fostered a more comprehensive dialogue on global challenges and opportunities.

The first-of-its-kind ‘Voice of the Global South Summit,’ convened by India in two
editions, heralded a new dawn of multilateralism. India mainstreamed the Global
South’s concerns in international discourse and has ushered in an era where
developing countries take their rightful place in shaping the global narrative.

Inclusivity also infused India’s domestic approach to G20, making it a People’s
Presidency that befits the world’s largest democracy. Through “Jan Bhagidari”
(people’s participation) events, G20 reached 1.4 billion citizens, involving all states and Union Territories (UTs) as partners. And on substantive elements, India ensured
that international attention was directed to broader developmental aims, aligning with
G20’s mandate.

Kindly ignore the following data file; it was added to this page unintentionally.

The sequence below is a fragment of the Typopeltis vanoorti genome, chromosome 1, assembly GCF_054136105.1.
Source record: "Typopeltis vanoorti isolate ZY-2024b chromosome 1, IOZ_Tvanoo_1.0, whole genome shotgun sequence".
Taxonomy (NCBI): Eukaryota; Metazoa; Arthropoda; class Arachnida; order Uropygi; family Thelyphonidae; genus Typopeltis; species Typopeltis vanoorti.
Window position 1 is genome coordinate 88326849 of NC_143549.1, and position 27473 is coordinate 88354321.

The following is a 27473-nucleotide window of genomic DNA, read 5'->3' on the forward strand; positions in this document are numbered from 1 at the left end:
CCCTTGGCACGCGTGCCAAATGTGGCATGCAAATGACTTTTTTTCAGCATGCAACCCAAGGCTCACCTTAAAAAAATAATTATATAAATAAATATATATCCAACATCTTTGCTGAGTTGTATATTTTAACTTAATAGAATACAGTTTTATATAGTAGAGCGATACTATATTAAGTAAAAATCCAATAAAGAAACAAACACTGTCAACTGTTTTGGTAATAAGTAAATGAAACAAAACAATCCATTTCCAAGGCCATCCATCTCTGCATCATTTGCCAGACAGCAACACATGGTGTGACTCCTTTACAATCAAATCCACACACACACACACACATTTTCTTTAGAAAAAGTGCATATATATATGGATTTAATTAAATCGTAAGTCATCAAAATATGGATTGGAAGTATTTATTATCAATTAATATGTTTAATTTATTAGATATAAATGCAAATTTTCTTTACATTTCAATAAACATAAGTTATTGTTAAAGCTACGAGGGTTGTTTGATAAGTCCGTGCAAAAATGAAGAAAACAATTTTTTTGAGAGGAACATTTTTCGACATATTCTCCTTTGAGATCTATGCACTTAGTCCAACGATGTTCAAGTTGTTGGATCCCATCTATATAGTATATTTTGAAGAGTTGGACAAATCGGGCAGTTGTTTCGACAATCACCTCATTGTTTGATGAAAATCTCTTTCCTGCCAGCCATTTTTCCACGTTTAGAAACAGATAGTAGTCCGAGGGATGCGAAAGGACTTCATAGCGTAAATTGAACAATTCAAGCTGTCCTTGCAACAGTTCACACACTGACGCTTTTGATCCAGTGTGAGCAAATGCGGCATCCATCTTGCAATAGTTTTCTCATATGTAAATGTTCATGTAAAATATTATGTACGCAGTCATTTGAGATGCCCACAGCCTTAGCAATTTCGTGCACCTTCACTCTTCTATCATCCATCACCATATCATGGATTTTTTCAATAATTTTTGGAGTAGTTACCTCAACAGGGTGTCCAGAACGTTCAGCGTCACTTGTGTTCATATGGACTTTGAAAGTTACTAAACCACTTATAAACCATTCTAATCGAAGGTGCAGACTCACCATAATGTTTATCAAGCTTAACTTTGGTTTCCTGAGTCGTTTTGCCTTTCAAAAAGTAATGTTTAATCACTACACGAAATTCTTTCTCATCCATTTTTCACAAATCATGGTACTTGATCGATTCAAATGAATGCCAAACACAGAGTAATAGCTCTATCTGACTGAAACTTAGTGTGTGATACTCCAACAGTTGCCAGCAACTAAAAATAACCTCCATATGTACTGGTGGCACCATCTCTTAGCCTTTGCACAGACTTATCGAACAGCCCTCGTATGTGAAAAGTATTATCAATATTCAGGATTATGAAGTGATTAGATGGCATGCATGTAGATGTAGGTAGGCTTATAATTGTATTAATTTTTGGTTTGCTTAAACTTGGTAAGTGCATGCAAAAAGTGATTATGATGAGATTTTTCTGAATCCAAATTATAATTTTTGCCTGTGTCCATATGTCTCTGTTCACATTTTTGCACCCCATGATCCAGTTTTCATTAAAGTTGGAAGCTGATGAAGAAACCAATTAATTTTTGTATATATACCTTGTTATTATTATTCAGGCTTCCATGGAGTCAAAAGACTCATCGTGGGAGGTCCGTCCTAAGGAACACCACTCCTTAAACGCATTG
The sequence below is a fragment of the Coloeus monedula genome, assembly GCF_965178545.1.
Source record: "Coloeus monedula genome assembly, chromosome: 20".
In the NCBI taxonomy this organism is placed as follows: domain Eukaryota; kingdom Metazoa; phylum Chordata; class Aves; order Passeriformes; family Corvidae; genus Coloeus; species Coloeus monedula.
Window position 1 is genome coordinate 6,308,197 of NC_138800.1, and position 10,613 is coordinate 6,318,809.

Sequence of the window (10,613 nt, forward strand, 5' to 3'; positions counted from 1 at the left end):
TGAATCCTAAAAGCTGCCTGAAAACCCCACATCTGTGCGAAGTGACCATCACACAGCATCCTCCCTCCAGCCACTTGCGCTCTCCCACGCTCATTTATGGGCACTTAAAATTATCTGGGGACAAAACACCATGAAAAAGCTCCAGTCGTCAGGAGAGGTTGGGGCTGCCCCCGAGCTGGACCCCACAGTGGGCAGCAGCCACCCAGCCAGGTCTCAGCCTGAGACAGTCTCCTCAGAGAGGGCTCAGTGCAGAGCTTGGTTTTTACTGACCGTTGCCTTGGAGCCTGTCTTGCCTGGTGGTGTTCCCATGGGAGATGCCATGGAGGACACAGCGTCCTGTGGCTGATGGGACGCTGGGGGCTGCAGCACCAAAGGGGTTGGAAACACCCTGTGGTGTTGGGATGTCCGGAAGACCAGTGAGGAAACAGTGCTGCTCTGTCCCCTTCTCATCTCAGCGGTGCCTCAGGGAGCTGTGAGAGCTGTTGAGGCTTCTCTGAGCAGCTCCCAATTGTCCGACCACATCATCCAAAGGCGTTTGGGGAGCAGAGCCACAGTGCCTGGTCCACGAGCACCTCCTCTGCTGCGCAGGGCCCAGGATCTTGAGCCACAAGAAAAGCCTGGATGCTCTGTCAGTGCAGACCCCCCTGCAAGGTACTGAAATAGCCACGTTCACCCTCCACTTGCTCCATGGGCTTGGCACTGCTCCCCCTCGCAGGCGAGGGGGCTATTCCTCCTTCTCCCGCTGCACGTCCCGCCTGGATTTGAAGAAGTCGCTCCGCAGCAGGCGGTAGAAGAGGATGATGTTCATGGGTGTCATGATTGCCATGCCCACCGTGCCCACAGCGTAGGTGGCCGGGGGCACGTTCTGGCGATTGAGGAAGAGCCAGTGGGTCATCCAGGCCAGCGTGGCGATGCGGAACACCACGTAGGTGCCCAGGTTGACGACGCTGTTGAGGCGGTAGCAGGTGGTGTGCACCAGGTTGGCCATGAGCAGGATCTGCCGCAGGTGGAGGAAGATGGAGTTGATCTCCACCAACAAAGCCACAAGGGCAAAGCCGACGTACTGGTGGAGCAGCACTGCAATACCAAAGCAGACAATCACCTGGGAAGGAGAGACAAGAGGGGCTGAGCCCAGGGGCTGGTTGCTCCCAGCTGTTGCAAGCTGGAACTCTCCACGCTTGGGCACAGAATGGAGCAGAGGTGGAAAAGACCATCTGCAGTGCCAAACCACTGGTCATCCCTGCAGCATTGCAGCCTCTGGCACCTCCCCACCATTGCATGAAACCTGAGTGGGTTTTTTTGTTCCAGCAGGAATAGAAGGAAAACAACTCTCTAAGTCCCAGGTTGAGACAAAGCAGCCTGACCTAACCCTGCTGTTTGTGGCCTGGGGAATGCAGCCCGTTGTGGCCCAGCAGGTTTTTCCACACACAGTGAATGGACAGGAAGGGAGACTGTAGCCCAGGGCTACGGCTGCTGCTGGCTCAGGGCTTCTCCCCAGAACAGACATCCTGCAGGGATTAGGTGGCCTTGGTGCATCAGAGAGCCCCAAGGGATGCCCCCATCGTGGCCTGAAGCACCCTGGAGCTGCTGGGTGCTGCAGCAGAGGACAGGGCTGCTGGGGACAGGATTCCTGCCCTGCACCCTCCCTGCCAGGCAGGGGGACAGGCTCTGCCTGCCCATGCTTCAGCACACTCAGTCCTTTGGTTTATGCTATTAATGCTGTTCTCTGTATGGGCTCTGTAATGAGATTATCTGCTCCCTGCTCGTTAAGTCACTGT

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At the critical midpoint of the 2030 Agenda, India delivered the G20 2023 Action
Plan to Accelerate Progress on the Sustainable Development Goals (SDGs), taking a
cross-cutting, action-oriented approach to interconnected issues, including health,
education, gender equality and environmental sustainability.

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A key area driving this progress is robust Digital Public Infrastructure (DPI). Here,
India was decisive in its recommendations, having witnessed the revolutionary impact
of digital innovations like Aadhaar, UPI, and Digilocker first-hand. Through G20, we
successfully completed the Digital Public Infrastructure Repository, a significant
stride in global technological collaboration. This repository, featuring over 50 DPIs
from 16 countries, will help the Global South build, adopt, and scale DPI to unlock
the power of inclusive growth.